Managing Operating Losses in US Healthcare Industry

January, 2018. Like hospitals, physician practices face growing cost pressures and decreased operating results, AMGA reports. In a competitive market with constantly changing standards, best practices, regulations and more, healthcare organizations need to have a large volumes of liquidity and healthy profit margins just to maintain a modern standard of service.


Operating losses per physician grew from 10% of net revenue in 2016 to 17.5% last year, according to the 2017 Medical Group Operations and Finance Survey. Total losses per physician climbed from a median of 95,138 in 2016 to $140,856 in 2017.


During the two-year period, median net professional revenue dropped from $682,735 to $681,322, despite a median increase $111,275 in gross professional revenue — from about $1.2 million to about $1.3 million.


The majority of integrated groups are small to mid-size (13 of the 15 reported) and, as expected, these group sizes also reported increasing operating losses per physician. Large groups, with more than 300 physicians, saw a decrease of operating loss, from 2016’s loss of $172,746 per physician to a loss of $35,477 per physician in 2017.

These trends are particularly true for small to mid-sized Integrated Health Systems which saw a 15% increase in operating losses from 2016 to 2017. Although larger organizations posted a significant average reduction in operating costs, it is evident that the healthcare industry is heavily subject to advantages of scale, but increasing volume alone is no longer a viable solution. A 2013 Massachusetts state study on hospitals shows large variations in efficiency when compared to size and key functions (commercial vs public payouts; teaching vs non-teaching hospitals) highlighting the volatility and sensitivity associated with operational margins for all healthcare organizations. Managing operating expenses often comes down to finding the right balance and leveraging the right resources.

Major Contributors to Diminishing Operating Margins:

  • High/Fluctuating Wages
  • Rising Overhead Costs
  • Maintaining Regulatory Compliance
  • Limited Revenue Streams
  • Inefficiency and Redundancies

“CEOs are pursuing new cost-cutting measures. Among these are developing new staffing models, shifting patients to outpatient services, and reducing administrative and supply costs.”

Manage What You Can Control

Identify your key operating strengths/weaknesses which can be improved most easily or efficiently.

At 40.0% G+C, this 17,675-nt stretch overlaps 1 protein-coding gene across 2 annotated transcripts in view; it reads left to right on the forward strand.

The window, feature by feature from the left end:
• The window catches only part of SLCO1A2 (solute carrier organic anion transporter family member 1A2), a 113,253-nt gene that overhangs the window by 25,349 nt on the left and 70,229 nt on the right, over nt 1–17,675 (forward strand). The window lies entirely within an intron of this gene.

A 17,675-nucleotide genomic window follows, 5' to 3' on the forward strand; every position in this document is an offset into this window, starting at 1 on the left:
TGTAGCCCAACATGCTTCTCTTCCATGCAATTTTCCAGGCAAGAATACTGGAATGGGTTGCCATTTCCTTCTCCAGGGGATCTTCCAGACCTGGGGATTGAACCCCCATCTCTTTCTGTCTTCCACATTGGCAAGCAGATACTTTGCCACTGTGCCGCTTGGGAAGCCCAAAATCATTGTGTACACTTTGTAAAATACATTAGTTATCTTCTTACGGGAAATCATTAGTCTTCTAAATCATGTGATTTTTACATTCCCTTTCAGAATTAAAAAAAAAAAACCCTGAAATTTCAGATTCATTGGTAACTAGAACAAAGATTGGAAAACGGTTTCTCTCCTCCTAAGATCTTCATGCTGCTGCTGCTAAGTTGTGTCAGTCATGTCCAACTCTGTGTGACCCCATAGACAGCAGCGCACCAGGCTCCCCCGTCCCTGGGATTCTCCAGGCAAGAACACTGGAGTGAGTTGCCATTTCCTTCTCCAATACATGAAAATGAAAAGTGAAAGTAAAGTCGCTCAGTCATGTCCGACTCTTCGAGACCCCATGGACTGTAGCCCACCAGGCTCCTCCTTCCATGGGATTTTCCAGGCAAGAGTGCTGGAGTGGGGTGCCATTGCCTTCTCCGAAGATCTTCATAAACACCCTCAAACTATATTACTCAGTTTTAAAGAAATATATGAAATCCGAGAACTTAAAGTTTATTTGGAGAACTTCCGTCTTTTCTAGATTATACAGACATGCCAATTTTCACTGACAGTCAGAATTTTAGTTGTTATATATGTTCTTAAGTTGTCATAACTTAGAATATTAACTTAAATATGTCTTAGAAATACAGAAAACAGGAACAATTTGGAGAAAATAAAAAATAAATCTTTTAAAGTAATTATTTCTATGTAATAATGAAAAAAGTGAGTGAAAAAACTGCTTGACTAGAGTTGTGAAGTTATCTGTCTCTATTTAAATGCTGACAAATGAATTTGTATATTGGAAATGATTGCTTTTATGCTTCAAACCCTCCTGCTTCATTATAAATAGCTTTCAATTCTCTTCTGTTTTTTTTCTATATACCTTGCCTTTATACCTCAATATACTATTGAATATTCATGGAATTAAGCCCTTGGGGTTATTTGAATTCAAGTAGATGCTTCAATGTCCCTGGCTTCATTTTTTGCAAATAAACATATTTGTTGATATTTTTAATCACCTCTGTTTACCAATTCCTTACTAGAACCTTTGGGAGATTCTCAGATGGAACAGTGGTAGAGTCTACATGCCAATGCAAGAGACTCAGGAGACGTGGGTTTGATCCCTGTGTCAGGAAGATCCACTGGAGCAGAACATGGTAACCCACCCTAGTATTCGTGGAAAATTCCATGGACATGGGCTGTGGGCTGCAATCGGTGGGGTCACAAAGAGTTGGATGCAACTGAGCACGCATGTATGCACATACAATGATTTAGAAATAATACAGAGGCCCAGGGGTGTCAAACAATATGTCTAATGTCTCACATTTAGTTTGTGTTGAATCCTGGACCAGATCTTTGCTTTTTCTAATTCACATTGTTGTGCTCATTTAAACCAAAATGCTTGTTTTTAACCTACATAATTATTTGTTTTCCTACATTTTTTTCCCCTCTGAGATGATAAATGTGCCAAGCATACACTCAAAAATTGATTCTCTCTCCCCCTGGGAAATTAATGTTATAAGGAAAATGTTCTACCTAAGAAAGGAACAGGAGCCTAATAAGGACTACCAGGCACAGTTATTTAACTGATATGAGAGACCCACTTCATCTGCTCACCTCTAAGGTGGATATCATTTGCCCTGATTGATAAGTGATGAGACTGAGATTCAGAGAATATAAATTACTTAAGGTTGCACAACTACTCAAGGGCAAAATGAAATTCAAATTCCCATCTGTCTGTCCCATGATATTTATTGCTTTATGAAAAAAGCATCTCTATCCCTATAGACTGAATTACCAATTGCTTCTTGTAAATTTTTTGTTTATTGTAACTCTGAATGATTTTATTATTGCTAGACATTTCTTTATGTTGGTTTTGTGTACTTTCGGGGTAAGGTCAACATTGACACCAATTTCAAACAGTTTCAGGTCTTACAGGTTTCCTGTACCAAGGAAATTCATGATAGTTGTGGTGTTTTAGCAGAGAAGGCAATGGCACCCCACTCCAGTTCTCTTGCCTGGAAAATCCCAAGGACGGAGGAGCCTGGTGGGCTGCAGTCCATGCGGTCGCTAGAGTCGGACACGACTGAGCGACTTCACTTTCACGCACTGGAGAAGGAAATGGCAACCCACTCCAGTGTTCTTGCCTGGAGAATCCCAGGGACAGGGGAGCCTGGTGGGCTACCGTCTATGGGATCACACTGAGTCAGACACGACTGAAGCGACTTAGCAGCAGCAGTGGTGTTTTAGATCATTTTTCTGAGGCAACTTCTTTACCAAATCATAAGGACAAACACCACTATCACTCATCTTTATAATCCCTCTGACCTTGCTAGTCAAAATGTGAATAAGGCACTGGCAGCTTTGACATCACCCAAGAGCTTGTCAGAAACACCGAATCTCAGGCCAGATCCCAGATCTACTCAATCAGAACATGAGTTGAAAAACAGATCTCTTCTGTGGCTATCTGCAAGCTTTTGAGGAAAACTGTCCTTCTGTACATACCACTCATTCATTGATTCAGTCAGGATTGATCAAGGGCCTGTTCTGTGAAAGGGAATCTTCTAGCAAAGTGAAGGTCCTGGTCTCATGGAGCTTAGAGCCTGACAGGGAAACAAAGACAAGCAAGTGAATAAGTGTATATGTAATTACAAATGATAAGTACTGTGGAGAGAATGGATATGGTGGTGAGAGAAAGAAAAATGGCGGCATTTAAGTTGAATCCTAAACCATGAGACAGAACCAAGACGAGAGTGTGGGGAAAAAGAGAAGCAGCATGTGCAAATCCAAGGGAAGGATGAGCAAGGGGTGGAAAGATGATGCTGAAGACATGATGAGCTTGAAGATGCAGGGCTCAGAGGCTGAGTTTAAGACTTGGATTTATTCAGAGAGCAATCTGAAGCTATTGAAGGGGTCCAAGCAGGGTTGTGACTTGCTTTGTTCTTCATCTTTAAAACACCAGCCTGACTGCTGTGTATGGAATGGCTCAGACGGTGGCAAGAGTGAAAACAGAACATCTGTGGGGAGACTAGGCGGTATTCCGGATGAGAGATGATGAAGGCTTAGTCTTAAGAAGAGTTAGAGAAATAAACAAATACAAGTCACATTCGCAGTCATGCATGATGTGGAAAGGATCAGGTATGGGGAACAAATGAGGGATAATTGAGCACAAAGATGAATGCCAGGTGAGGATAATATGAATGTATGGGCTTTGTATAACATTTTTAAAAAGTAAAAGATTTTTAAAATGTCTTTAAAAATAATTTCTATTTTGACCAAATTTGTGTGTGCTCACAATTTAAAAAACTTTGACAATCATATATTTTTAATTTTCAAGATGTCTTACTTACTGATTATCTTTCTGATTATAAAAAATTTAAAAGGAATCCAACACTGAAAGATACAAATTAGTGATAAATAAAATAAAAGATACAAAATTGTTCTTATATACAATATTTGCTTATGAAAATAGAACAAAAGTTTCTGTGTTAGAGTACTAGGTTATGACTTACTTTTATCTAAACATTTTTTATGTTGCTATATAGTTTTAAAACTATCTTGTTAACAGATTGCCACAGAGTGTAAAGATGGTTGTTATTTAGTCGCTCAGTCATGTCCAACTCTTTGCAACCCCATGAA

Inventory/Supply Management

Communication is key. Overstocking and understocking equipment, supplies and inventory can exchaust budets or otherwise result in wasteful spending. Miscommunication between center, division or floor managers can lead to sourcing inventory from multiple vendors at lower quantities and higher costs. Bulk order negotiations yield low cost goods. It's crucial to maintain a constant and open flow of communication between key employees throughout the organization.

Lean Operations

Inhouse: Refocus employee operating procedures to improve efficiency and productivity. As recommended by the Massachussetts healthcare study, set goals to include "fewer medication errors, a decrease in health care-associated infections, less nursing time away from the bedside, faster operating room turnover, improved careteam communication about patients, and faster response time for emergency cases – not only improve patient care but also increase employee engagement, labor productivity, and operating margins."

Outsource: Overhead and high/fluctuating wages can be reduced to a fraction of the cost by leveraging the international labor market. Backoffice and administrative positions can be streamlined by healthcare BPO agencies who provide essential inhouse staff the support they need to improve productivity and efficiency. Revenue Cycle Management is a commonly outsourced business cycle that yields tremendous returns.

Cost Accounting

Inhouse: Applying cost accounting measures that are specific to each task can provide valubale insight decision makers need to maximize productivity. Time and cost per task or procedure for all personnel can be tracked and reported on a frequent basis. Accurately calculating specific costs per task as opposed to assigning costs to departments/groups of procedures is more time consuming but results in invaluable information when aiming to reduce operating losses.

Outsource: BPO's that offer RCM services can provide accuracy, speed and efficiency reports for each outsourced service. Download the example below of Real-Time Medical Coding Statistics: